RavenDB operations practices – Part 1

At The Network, we use RavenDB, a document database written in C#. You can think of it as being similar to MongoDB, but with an HTTP REST API. I’m not a developer at The Network, but I am responsible for operations of the GRC Suite, and this includes RavenDB. What follows are are collection of my notes and experience running RavenDB.

Running under IIS

We run RavenDB as an IIS application. It simplifies management and provides great logs and performance data.

Placement of RavenDB data

Do not keep RavenDB data under the website directory.

The default location of RavenDB data is ~\Databases, which places the data under the website. The problem with this is that when IIS detects a large number of changed static files (such as when you are updating indexes), it will recycle the application pool, and that causes all the databases to unload. So for this reason, we keep all our data, including the system database, outside the application directory.

Application pool settings

Do not let anything recycle the Application Pool

This means:

  • Disable automatic AppPool recycling (by time and memory usage)
  • Disable the WAS ping
  • Disable the idle timeout

Any of these settings which causes the AppPool to recycle will cause all your databases to unload.

Do not enable more than one worker process

This is the default setting and must not be changed. If there is more than one worker process, RavenDB will fight for access to the ESENT database.

Disable overlapping recycle

This is a great feature for websites, since it effectively lets the new process start handling requests while the old process is still completing existing ones. For RavenDB it’s a bad thing, for the same reason as enabling more than one worker process. You wan to avoid an AppPool recycle, but if it happens, you don’t want overlapping.

Disable shutdown Time Limit

Or at least increase it from the default of 90 seconds. This setting tells IIS to kill a process if it hasn’t responded to a shutdown before the time limit expires. When shutting down, Raven is cleanly stopping and unloading databases. If the process is killed, starting a DB will require recovery (done automatically) which just slows down the startup process.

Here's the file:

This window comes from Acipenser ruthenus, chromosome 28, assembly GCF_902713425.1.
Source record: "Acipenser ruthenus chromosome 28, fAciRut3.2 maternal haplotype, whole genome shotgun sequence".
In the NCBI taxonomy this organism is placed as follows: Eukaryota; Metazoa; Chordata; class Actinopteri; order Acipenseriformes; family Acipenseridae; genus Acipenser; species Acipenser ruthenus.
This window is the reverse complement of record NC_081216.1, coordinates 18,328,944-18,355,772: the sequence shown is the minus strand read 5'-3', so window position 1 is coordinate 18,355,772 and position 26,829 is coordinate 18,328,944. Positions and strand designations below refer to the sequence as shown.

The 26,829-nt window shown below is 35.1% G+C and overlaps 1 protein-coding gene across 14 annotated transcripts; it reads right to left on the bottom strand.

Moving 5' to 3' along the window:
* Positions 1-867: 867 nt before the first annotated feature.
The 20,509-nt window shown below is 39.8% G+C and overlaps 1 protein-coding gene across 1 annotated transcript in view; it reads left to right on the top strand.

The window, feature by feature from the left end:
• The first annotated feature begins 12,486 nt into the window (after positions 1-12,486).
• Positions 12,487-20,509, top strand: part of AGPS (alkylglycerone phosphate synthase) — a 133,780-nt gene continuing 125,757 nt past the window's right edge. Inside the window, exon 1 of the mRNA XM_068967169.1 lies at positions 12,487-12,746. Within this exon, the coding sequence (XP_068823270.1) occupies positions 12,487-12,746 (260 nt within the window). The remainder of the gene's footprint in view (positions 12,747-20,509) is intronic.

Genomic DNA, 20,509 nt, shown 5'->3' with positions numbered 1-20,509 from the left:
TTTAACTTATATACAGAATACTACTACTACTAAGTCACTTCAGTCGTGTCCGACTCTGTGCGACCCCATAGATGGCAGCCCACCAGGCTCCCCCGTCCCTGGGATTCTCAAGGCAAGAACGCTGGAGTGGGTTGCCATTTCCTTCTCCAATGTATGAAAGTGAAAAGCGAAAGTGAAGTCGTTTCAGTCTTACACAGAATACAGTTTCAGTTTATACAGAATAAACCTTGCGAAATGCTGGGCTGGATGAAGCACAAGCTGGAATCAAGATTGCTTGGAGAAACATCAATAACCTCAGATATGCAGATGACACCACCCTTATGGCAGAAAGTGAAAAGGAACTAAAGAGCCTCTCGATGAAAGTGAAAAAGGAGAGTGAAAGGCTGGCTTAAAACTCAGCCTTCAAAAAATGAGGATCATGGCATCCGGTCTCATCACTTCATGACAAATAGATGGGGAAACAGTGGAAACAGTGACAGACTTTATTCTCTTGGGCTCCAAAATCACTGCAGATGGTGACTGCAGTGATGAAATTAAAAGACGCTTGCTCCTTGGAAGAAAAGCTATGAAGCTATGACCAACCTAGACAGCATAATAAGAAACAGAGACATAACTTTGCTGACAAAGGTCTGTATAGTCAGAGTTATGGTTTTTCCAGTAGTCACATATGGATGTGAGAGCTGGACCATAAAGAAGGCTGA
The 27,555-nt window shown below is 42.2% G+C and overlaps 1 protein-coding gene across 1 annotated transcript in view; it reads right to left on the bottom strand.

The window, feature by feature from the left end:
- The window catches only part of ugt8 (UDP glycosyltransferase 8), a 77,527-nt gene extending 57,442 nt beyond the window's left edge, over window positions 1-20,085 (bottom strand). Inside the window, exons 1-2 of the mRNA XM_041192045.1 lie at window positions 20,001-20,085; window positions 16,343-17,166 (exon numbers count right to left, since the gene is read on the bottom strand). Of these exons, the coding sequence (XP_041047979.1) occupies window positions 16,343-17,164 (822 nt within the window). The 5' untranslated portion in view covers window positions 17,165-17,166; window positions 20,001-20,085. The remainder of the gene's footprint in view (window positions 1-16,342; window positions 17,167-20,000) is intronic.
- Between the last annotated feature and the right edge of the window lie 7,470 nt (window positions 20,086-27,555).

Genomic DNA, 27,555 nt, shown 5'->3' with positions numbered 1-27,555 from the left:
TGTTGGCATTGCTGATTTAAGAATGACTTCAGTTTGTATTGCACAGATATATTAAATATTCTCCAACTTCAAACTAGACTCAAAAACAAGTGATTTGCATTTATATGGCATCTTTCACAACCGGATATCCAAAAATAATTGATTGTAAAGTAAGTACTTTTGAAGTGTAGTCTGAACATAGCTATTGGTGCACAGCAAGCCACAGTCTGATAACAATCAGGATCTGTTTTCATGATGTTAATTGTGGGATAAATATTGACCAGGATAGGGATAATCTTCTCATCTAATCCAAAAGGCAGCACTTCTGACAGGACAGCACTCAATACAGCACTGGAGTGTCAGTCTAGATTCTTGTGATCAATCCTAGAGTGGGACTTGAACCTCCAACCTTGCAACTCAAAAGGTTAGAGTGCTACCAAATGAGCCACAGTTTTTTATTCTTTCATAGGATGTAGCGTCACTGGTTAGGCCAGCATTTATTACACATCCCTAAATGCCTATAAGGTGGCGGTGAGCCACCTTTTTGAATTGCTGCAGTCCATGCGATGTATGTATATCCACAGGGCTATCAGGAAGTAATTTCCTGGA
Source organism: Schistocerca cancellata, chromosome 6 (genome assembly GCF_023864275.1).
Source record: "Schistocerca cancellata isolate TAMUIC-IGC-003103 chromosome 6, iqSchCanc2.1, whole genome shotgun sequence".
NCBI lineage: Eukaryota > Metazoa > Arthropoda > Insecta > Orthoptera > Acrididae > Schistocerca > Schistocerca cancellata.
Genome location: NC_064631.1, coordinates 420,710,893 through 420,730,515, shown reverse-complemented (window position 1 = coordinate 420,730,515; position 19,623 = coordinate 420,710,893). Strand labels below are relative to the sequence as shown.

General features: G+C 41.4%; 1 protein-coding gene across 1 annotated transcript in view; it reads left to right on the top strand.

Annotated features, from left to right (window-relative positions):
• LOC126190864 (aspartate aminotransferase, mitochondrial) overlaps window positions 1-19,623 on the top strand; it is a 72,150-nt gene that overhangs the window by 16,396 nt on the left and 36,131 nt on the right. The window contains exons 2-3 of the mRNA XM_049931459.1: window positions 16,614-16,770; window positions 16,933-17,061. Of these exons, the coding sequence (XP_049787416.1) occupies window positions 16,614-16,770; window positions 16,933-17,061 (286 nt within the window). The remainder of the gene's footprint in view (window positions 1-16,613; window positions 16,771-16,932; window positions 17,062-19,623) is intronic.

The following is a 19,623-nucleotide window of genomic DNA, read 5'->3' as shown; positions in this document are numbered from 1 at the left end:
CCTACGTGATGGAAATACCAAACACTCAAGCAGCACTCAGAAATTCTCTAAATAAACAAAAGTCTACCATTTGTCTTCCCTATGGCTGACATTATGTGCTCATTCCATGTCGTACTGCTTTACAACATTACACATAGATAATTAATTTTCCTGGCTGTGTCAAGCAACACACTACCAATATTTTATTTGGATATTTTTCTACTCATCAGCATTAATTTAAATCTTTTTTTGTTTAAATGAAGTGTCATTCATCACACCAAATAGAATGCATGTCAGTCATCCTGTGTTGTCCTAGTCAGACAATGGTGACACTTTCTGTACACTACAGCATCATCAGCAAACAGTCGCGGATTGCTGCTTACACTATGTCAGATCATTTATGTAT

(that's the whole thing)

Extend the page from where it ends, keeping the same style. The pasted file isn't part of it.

Backing up RavenDB

RavenDB includes a number of backup options including an internal backup scheduler, and an external tool called smuggler. We have 100’s of databases, and needed to take backups every two hours, so we decided to use our SAN to take snapshots.

RavenDB is backed by ESENT, which has ACID transactions and robust crash recovery. Taking snapshots can leave data in an inconsistent state, and the ESENT utility is used to cleanup the DB. Three things must be done in order:

  1. recover – which uses logs to return the DB to a clean shutdown state.
  2. repair – which cleans up corruption. Running repair before recover will result in data loss.
  3. defrag – compacts the database and also repairs indexes
C:\Windows\system32\esentutl.exe /r RVN /l logs /s system /i
C:\Windows\system32\esentutl.exe /p /o Data
C:\Windows\system32\esentutl.exe /d Data

Part 2

I’m currently working on clustering, sharding and authentication for RavenDB. I’ll post a part 2 when those are figured out.

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Windows Server 2012 – Network Load Balancing

I’ve been wanting to play with a load balanced IIS cluster for a while. Microsoft Network Load Balancing is included as a component of Windows Server 2012. NLB uses a hearbeat to check if nodes are still online, but it is not application aware. My environment is as follows:

  • A domain controller hosting the contoso.local domain
  • A database server running SQL 2012
  • A load balancing cluster host
  • Two web servers, WEB1 and WEB2

Setting up NLB

Nodes in an NLB cluster should be dual-honed, with 1 NIC for management and the other for NLB. The NLB NIC will take on the MAC of the cluster IP, so you’ll lose control over that interface. I disabled Client for Microsoft Networks on that interface as well. You can also use the registry and turn off automatic DNS registration for that interface. All nodes need to have the NLB feature installed, which is done through server manager.

When the nodes are setup, configure the cluster host:

  1. Install the NLB feature and open the NLB manager (nlbmgr.exe)
  2. Right click on Network Load Balancing Clusters and pick New Cluster
  3. Enter the management IP for the first node in the cluster. Click Connect
  4. NLB manager will connect to that node and bring up a list of interfaces. Select the interface to be used for NLB binding
  5. Click next past host parameters
  6. Set a cluster IP address
  7. Click next past cluster parameters
  8. Setup port rules for HTTP (80) and HTTPS (443)
  9. Finish

If you’re using VirtualBox there are a few possible gotchas:

  • You need to enable promiscuous mode for the NICs in the VBox config
  • NLB had to be set for Multicast, which doesn’t make sense, but it worked

Thanks to Bearrito on pastebin for this help.

Some links about NLB and unicast